Edited by Dr Piers Mitchell (Affiliated Lecturer in the Department of Biological Anthropology)
Excavations of medical school and workhouse cemeteries undertaken in Britain in the last decade have unearthed fascinating new evidence for the way that bodies were dissected or autopsied in the eighteenth and nineteenth centuries.
Ever dreamed of changing the world? Daniel Simpson shows how not to do it. His memoir charts a gonzo career at The New York Times. Ambitious and idealistic, he was hired to report on the Balkans but quit within months, freaked out by his editor's zeal for starting wars.
Dr Christos Lynteris (Mellon/Newton Postdoctoral Fellow 2011-13 at CRASSH
Assuming power in 1949, the Chinese Communist Party was faced with a crucial problem: how to construct the socialist 'New Man'? On the one hand, led by Liu Shaoqi, the proponents of the technocracy advocated self-cultivation. Led by Mao Zedong, their opponents advocated the exact opposite technique: the abolition of the self and the institution of a mass subjectivity.
When anthropologist Delwar Hussain arrived in a remote coal mining village on the Bangladesh/India border to research the security fence India is building around its neighbour, he discovered more about the globalised world than he had expected.
The present narrative of the Bangladesh/India border is one of increasing violence. Not so long ago, it was the site of a monumental modernist master-plan, symbolic of a larger optimism which was to revolutionise post-colonial nations around the world.
Dr David Bainbridge (Emmanuel 1986), Clinical Verinary Anatomist in the University's Department of Physiology
Dr David Bainbridge is a vet with a particular interest in evolutionary zoology - and he has just turned forty. As well as the usual concerns about greying hair, failing eyesight and goldfish levels of forgetfulness, he finds himself pondering some bigger questions: have I come to the end of my productive life as a human being? And what I am now for? By looking afresh at the latest research from the fields of anthropology, neuroscience, psychology, and reproductive biology, it seems that the answers are surprisingly, reassuringly encouraging.
Mike Gerrard and Tony Cash, featuring contributions from alumni including but not limited to: Sir John Drummond (Trinity 1955), Dr James Muckle (Peterhouse 1957) and Mark Frankland (Pembroke 1954)
The authors along with 70 plus former 1950s national service Naval conscripts reveal how they learned Russian, spied on the Soviet military and shed light on the East-West conflict, including alumni of both JSSL (Joint Services School for Linguists) in Cambridge and the University of Cambridge. Acclaimed dramatist and author Alan Bennett (who came to the JSSL in Cambridge and went on to Oxford) supplies the foreword.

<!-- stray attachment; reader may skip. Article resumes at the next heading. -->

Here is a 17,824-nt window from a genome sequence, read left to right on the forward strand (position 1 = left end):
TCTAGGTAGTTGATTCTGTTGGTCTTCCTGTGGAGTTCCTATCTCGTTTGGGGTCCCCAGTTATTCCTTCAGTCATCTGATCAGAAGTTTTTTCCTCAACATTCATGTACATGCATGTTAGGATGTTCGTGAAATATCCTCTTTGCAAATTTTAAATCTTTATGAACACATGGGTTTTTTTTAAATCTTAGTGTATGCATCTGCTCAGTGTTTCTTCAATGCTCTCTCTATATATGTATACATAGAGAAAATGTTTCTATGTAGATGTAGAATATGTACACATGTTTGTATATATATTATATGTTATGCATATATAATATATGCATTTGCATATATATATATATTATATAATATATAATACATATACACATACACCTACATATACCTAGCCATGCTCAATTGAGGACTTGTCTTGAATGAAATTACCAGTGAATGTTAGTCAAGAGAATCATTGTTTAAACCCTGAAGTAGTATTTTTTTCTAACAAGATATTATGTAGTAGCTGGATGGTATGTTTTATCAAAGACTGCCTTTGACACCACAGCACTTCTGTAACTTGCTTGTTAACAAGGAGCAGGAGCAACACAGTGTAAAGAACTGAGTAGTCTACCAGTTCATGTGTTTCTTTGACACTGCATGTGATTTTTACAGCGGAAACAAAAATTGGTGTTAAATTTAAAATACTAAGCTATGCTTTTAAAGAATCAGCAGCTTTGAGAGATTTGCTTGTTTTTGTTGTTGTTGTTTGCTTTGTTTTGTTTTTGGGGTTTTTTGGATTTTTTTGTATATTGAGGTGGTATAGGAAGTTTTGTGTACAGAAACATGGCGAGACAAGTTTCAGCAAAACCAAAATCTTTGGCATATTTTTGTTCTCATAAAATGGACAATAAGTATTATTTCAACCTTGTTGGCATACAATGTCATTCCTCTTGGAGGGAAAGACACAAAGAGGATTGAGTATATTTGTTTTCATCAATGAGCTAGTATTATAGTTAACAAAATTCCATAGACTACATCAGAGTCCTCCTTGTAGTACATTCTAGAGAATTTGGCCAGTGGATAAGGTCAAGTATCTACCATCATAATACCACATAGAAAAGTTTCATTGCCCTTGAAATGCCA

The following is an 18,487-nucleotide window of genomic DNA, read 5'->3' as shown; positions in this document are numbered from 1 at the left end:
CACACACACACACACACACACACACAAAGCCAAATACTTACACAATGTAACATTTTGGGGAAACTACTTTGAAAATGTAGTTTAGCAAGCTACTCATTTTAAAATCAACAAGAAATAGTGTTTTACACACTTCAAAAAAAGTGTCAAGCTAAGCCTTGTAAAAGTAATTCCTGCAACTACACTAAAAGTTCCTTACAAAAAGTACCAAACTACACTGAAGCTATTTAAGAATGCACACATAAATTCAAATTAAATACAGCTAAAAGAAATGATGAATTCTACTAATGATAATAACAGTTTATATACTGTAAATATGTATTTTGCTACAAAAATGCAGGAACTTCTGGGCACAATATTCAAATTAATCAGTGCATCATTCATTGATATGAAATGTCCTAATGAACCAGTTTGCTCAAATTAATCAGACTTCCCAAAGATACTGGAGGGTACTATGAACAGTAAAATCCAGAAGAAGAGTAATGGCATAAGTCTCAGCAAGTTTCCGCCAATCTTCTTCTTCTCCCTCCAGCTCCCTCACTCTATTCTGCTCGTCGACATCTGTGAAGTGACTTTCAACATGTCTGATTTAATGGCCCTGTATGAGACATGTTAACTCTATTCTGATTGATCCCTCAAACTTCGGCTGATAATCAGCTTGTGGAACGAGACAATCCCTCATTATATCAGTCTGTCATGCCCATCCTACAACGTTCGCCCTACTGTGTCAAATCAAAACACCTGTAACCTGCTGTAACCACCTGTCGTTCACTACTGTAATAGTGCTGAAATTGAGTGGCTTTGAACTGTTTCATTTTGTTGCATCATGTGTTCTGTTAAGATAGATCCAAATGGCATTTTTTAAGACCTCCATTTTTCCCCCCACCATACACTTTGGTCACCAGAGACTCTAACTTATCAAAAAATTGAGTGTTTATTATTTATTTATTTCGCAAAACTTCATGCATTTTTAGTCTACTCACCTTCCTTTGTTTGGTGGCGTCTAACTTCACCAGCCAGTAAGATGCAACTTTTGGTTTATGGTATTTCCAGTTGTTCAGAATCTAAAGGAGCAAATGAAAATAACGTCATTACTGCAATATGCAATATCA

Homer’s Iliad is often considered a poem of blunt truthfulness, his characters’ motivation pleasingly simple. A closer look, however, reveals a complex interplay of characters who engage in an awful lot of lies. Beginning with Achilles, who hatches a secret plot to destroy his own people, Mark Buchan traces motifs of deception and betrayal throughout the poem. Homer’s heroes offer bluster, their passion linked to and explained by their lack of authenticity. Buchan reads Homer’s characters between the lies, showing how the plot is structured individual denial and what cannot be said.
From Axolotl to Zebrafish, meet a world of barely imagined beings: real creatures that are often stranger and more astonishing than anything dreamt in the pages of a medieval bestiary. Ranging from the depths of the ocean to the most arid corners of the earth, Caspar Henderson captures the beauty and bizarreness of the many living forms we thought we knew and some we could never have contemplated, and invites us to better imagine the world around us.
Stoning the Devil is a novel set in the United Arab Emirates, a country of paradoxes, of seediness and glamour, of desert grandeur and Disneyland vulgarity, where public executions and other barbaric customs are winked at by the western expats who run the economy.
Colin, a professor of literature, is not the 'typical' expat, ignorant and interested only in pleasure and his stock portfolio, but a speaker of Arabic and an admirer of Arab culture - or is he? To his Arab wife, he is an Orientalist who exoticizes and patronises the locals, unaware of his latent racism.